I was surprised while reading Basil’s On the Faith that he teaches that the Son sends the Holy Spirit in the same way the Father sends the Son, “The Holy Spirit does not speak from himself, nor does the Son do anything from himself, but the Father sends the Son, and the Son sends the Holy Spirit.” Basil is held in very high regard in Eastern Orthodoxy, which designates him the greatest of their three holy hierarchs. He’s a big deal in their tradition, which rejects the filioque clause on multiple grounds, including doctrinal.Yet Basil’s affirmation goes further than the contested filioque clause in the Nicene Creed, as he does not teach that the Spirit proceeds from the Father and the Son, just that the Son sends the Spirit.
The creed speaks of the Spirit coming from (ἐκπορευόμενον, a compound of ἐκ and πορεύομαι) and Basil speaks of the Son sending (πέμοντος). The cognitive similarities are clear, indicating that the doctrine in view is the same. But the dating here matters. On the Faith was likely written around 360 A.D., while the version of the Nicene Creed held by the church was not finished until the Council of Constantinople in 381. Basil’s terminology does not have the disputes surrounding the filioque clause in sight. However, Gregory of Nazianzus, in his important Oration 39 (Oration on the Holy Lights; §12) says “The Holy Spirit is truly spirit, coming forth from (προϊὸν; from προϊέναι) the Father indeed, but not after the manner of the Son, for it is not by generation but by ‘procession’ (ἐκπορευτῶς), since I must coin a word for the sake of clearness.” Gregory Nazianzen preached this in January 381, just before he led the Council of Constantinople. He crafted the term ἐκπορευτῶς for the economic relationship of the Holy Spirit to the Father, meaning that Basil would not have had those semantic nuances in mind 20 years earlier. Basil is not distinguishing the manners in which the Son and Spirit are sent (generation versus procession), respectively, but teaching that it is the Son who sends the Spirit as the Father sends the Son. Since ἐκπορευόμενον had not yet been coined, it is impossible to say whether Basil saw πέμοντος as closer to Nazianzen’s “procession” or προϊὸν. Be that as it may, Nazianzen is not ruling out the Son’s role in the Spirit’s procession, but asserting that the Spirit proceeds (ἐκπορευτῶς) from the Father, not that he is begotten (γεννητῶς) like the Son…
“Now faith is unwavering assent to what is heard [from Christ], in full assurance of the truth of what is proclaimed by the grace of God. This was shown by what what was testified to Abraham, that ‘he did not waver in unbelief, rather he was strengthened in faith, giving glory to God, and was fully assured that what he promised he is able to do.’ But if ‘the Lord is faithful in all his words’ and ‘all his commandments are faithful, established unto ages of ages, made in truth and uprightness,’ it is a clear indictment of abandoning the faith and of arrogance either to supplant anything that is written or to introduce anything not written. For our Lord Jesus Christ said, ‘My sheep hear my voice,’ and before this he said likewise, ‘A stranger they will not follow but will flee from him, because they do not know the voice of strangers.’ And the Apostle, using an example from human affairs, more emphatically forbids adding or subtracting anything in the God-breathed Scripture, which he has in mind when he says, ‘Though a covenant be confirmed by human agency, no one denies it or makes addition to it.”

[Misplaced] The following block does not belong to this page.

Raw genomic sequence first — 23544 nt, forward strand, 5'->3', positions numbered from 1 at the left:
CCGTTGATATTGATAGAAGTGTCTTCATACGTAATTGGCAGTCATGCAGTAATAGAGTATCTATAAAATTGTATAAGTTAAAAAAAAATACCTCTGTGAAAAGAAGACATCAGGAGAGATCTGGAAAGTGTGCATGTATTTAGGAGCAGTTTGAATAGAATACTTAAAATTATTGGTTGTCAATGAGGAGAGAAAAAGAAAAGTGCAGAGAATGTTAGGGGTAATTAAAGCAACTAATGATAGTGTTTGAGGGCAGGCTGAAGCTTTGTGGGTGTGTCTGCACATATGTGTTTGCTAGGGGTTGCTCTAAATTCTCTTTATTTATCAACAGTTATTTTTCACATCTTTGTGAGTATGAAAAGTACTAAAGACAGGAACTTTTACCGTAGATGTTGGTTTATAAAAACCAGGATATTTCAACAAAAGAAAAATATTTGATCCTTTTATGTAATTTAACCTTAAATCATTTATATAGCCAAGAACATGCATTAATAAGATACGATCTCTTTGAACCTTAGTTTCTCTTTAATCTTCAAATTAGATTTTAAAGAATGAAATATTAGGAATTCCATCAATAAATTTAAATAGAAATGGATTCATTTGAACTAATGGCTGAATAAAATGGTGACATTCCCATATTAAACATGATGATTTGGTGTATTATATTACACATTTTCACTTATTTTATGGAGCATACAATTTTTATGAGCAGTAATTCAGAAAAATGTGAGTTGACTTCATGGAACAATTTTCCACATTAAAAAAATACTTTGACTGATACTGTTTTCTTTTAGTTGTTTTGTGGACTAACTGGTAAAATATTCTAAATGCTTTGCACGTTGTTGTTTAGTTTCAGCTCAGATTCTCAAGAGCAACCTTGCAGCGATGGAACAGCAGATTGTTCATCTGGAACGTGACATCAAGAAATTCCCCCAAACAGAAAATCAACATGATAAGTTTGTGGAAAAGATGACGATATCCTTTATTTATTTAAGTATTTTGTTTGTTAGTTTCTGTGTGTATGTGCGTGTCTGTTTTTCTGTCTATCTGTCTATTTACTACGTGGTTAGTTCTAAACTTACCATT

-St. Basil the Great, ‘On the Faith’, page 73 in his On Christian Ethics. Similarly, §26.1 of Basil’s ethics, “That it is necessary to confirm every word or matter with the testimony of the God-breathed Scripture, so that the good is established and the evil reproached.” He cites Matthew 4:3-4 and Acts 2:12-17ff for this latter rule.
This is not only sola scriptura, but the regulative principle. Faith in Christ includes faith in his words, which cannot be subtracted from or added to in faith or practice without modifying faith in Christ. Ethical conduct in faith demands that all faith and practice (word or matter) be ruled by God speaking in scripture: the Bible is the norming norm, because “It is necessary not to be fixed on one’s own reasonings to the rejection of what is said by the Lord, but to understand that the words of the Lord are worthier of belief than one’s own convictions” (§8.3). This is the practice of faith.